SD: How can children apply what they have learned from your book about the environment to their daily lives?
JG: Children can make a conscious effort not to waste water, electricity or food because it impacts Earth’s resources. They can practice recycling regularly. Children will be able to associate the affects of pollution on clean air and water and hopefully make sound choices as they grow older. Children will be able to appreciate animals and their habitats and how they affect their lives.
SD: Do you believe that educating children about environmental care can shape lifelong attitudes, values and patterns of behaviour toward natural environments?
JG: Yes. I definitely believe that teaching children about the environment can help them to develop good habits and help them to make sound choices so that caring for the environment becomes second nature to them.
SD: In this day and age it seems that young children spend most of their time in settings or doing activities that keep them essentially isolated from the natural world. Any suggestions on how a parent/educator can begin to teach children about the quality of child-environment interactions?
JG: Many schools currently have “green” activities for children and it is becoming part of the school curriculum. There are some websites that cater to educating children about the environment as well as a few television programs. Parents and educators alike can arrange quality environmental interactions through reading books like mine and through planned physical outdoor activity.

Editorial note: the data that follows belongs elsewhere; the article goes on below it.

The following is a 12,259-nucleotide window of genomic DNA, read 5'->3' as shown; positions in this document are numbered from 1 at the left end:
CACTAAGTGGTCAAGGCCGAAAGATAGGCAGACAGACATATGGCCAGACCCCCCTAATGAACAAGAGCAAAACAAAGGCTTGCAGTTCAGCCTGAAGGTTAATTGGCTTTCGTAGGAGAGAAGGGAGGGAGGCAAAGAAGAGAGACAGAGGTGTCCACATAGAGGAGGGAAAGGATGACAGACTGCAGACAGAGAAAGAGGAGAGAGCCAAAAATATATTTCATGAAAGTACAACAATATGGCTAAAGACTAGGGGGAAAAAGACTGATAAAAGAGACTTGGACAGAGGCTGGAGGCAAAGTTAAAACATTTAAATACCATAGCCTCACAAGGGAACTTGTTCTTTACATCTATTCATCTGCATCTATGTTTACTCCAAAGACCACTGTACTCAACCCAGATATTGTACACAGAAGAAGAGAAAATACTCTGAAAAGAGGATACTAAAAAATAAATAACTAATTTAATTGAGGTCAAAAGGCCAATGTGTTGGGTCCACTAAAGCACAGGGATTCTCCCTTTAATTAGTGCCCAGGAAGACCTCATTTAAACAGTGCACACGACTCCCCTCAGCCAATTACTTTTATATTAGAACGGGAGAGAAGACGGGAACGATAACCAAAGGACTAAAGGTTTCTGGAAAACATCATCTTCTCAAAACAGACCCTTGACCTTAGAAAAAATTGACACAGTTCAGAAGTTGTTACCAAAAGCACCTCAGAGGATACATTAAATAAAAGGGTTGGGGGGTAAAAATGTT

SD: What are some of the questions, if any, children ask about the environment at a book reading?
JG: In We are the Earth, the first book of the Earthball Family series, children are introduced to the characters. Most of the questions and comments from children are about the characters and which is their favourite and why. Each book in the Earthball Family series comes with a question and answer section. Some questions are from the text while others are general questions.
SD: How important is it to you to preserve the environment?
JG: It is very important to me to preserve the environment. We hear a lot about climate change and its effect on the environment. The general consensus is that the activities of human beings are the main cause of the deterioration of the environment. I believe that we can change our behaviour and preserve the environment that affects us all.
SD: What are some of the things you practice regularly to preserve the environment?
JG: I do my part to diligently separate my garbage as required so that less garbage ends up in landfills. I practice recycling goods a lot and I refrain from using toxins around the house. I avoid using new paper to write on so I usually use empty envelopes received in the mail to make grocery lists and write notes on.
SD: What’s next for you?
JG: Next for me is to continue writing and promoting the books and to educate children about the environment, not only in North America but in a couple of African countries where some environmental issues are manifested differently.